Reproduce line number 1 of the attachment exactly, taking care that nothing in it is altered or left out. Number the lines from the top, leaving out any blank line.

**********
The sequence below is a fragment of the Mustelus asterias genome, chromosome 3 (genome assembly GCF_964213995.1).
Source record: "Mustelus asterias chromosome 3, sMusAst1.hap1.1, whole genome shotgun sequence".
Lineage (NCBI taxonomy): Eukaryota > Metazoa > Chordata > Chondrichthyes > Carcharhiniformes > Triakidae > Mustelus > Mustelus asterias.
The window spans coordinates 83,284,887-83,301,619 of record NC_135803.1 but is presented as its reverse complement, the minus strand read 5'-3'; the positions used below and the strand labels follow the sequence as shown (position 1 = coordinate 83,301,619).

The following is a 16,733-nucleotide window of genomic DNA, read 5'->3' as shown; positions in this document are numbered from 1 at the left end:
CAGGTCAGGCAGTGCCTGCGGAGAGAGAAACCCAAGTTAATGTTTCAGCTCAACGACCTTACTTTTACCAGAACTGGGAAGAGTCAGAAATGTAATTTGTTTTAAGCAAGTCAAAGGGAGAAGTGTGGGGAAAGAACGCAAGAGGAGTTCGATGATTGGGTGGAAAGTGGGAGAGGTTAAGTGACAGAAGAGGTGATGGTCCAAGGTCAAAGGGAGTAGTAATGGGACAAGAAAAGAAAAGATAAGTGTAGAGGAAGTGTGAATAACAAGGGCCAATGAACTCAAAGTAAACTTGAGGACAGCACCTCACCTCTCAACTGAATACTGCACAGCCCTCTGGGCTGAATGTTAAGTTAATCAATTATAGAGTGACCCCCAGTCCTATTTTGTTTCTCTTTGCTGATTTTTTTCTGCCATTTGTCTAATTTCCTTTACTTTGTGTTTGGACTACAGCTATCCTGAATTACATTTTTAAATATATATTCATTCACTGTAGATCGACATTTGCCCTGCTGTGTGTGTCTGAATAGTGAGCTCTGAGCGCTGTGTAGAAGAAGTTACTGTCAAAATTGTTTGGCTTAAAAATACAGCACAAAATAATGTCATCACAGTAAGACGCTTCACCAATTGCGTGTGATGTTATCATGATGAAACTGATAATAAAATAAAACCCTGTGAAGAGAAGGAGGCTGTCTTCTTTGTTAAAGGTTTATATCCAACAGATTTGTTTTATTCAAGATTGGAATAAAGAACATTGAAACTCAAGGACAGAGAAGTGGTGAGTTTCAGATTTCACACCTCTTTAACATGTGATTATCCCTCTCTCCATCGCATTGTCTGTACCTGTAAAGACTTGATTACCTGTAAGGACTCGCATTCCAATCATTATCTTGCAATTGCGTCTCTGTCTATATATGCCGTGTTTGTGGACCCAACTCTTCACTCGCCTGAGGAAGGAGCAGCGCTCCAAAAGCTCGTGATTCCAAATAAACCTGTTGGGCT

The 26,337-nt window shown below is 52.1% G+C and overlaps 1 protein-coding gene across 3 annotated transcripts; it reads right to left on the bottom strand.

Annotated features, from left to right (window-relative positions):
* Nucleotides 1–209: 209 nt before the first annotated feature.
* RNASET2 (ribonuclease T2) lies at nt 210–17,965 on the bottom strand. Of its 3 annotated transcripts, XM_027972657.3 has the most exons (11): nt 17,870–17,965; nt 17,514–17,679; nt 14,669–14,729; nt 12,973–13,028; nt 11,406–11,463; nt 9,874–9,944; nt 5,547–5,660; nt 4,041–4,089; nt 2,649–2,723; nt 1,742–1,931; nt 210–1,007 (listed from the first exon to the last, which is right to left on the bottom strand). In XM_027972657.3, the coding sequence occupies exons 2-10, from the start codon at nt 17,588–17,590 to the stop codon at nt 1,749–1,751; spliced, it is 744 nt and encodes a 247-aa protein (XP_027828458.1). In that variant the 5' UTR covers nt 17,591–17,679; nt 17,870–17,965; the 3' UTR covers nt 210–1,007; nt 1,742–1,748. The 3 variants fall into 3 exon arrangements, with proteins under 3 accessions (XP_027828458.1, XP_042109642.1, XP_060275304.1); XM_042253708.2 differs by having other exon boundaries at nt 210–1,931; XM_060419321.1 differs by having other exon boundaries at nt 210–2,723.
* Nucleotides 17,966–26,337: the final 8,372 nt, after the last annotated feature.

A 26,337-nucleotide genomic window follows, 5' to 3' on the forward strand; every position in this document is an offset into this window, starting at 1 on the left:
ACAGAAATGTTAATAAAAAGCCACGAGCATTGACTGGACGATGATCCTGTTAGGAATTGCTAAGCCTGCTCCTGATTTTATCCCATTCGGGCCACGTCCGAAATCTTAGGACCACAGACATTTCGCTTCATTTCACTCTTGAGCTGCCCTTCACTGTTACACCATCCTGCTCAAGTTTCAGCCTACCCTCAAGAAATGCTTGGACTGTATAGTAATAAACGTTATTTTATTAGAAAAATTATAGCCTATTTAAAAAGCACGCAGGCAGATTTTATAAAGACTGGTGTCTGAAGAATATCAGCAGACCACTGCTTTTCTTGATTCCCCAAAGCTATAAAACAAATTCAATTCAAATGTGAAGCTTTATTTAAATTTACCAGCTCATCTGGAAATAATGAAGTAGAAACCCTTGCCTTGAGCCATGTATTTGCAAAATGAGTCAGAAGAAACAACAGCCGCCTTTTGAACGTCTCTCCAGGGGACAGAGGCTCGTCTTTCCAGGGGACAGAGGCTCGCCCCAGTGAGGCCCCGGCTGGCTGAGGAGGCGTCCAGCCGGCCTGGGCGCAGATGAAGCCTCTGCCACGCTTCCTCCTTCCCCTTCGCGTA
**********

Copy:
The sequence below is a fragment of the Mustelus asterias genome, chromosome 3 (genome assembly GCF_964213995.1).